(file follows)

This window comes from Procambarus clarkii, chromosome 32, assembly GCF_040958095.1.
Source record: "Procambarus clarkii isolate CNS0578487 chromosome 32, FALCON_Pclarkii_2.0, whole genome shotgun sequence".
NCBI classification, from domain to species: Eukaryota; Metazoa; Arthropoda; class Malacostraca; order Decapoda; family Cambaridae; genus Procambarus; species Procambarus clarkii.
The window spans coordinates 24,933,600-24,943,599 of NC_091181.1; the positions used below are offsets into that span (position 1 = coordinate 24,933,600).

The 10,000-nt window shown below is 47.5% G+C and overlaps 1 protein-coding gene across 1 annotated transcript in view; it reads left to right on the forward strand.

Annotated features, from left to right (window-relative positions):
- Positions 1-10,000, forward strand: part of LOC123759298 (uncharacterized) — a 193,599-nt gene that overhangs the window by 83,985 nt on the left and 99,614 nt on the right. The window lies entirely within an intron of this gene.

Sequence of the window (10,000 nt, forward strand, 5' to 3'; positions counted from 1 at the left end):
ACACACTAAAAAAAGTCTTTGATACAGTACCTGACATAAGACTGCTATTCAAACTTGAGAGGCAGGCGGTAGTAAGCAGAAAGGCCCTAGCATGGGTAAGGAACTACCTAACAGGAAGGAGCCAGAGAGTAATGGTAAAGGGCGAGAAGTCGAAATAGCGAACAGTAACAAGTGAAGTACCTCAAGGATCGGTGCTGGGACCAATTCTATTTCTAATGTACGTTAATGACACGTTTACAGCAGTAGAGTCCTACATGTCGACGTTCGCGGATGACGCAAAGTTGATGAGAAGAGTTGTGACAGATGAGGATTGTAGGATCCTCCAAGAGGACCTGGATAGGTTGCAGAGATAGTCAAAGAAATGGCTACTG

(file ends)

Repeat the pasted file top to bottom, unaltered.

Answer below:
This window comes from Procambarus clarkii, chromosome 32, assembly GCF_040958095.1.
Source record: "Procambarus clarkii isolate CNS0578487 chromosome 32, FALCON_Pclarkii_2.0, whole genome shotgun sequence".
NCBI classification, from domain to species: Eukaryota; Metazoa; Arthropoda; class Malacostraca; order Decapoda; family Cambaridae; genus Procambarus; species Procambarus clarkii.
The window spans coordinates 24,933,600-24,943,599 of NC_091181.1; the positions used below are offsets into that span (position 1 = coordinate 24,933,600).

The 10,000-nt window shown below is 47.5% G+C and overlaps 1 protein-coding gene across 1 annotated transcript in view; it reads left to right on the forward strand.

Annotated features, from left to right (window-relative positions):
- Positions 1-10,000, forward strand: part of LOC123759298 (uncharacterized) — a 193,599-nt gene that overhangs the window by 83,985 nt on the left and 99,614 nt on the right. The window lies entirely within an intron of this gene.

Sequence of the window (10,000 nt, forward strand, 5' to 3'; positions counted from 1 at the left end):
ACACACTAAAAAAAGTCTTTGATACAGTACCTGACATAAGACTGCTATTCAAACTTGAGAGGCAGGCGGTAGTAAGCAGAAAGGCCCTAGCATGGGTAAGGAACTACCTAACAGGAAGGAGCCAGAGAGTAATGGTAAAGGGCGAGAAGTCGAAATAGCGAACAGTAACAAGTGAAGTACCTCAAGGATCGGTGCTGGGACCAATTCTATTTCTAATGTACGTTAATGACACGTTTACAGCAGTAGAGTCCTACATGTCGACGTTCGCGGATGACGCAAAGTTGATGAGAAGAGTTGTGACAGATGAGGATTGTAGGATCCTCCAAGAGGACCTGGATAGGTTGCAGAGATAGTCAAAGAAATGGCTACTG